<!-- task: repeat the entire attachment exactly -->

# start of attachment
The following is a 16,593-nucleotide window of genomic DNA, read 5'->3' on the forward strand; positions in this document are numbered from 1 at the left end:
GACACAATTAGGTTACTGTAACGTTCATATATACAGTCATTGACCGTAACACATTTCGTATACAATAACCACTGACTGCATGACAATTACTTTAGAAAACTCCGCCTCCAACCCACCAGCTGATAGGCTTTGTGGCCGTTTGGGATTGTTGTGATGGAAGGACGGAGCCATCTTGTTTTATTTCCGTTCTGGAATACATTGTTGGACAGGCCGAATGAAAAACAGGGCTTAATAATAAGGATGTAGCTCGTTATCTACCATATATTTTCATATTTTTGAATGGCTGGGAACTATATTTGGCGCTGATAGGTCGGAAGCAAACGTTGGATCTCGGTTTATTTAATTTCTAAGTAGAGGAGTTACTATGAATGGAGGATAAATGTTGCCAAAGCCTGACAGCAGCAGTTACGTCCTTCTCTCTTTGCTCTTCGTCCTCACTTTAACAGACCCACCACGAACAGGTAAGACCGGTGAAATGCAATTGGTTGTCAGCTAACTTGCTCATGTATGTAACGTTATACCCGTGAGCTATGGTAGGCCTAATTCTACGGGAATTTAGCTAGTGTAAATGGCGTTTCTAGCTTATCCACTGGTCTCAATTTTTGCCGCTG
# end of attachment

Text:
The following is a 16,593-nucleotide window of genomic DNA, read 5'->3' on the forward strand; positions in this document are numbered from 1 at the left end:
GACACAATTAGGTTACTGTAACGTTCATATATACAGTCATTGACCGTAACACATTTCGTATACAATAACCACTGACTGCATGACAATTACTTTAGAAAACTCCGCCTCCAACCCACCAGCTGATAGGCTTTGTGGCCGTTTGGGATTGTTGTGATGGAAGGACGGAGCCATCTTGTTTTATTTCCGTTCTGGAATACATTGTTGGACAGGCCGAATGAAAAACAGGGCTTAATAATAAGGATGTAGCTCGTTATCTACCATATATTTTCATATTTTTGAATGGCTGGGAACTATATTTGGCGCTGATAGGTCGGAAGCAAACGTTGGATCTCGGTTTATTTAATTTCTAAGTAGAGGAGTTACTATGAATGGAGGATAAATGTTGCCAAAGCCTGACAGCAGCAGTTACGTCCTTCTCTCTTTGCTCTTCGTCCTCACTTTAACAGACCCACCACGAACAGGTAAGACCGGTGAAATGCAATTGGTTGTCAGCTAACTTGCTCATGTATGTAACGTTATACCCGTGAGCTATGGTAGGCCTAATTCTACGGGAATTTAGCTAGTGTAAATGGCGTTTCTAGCTTATCCACTGGTCTCAATTTTTGCCGCTG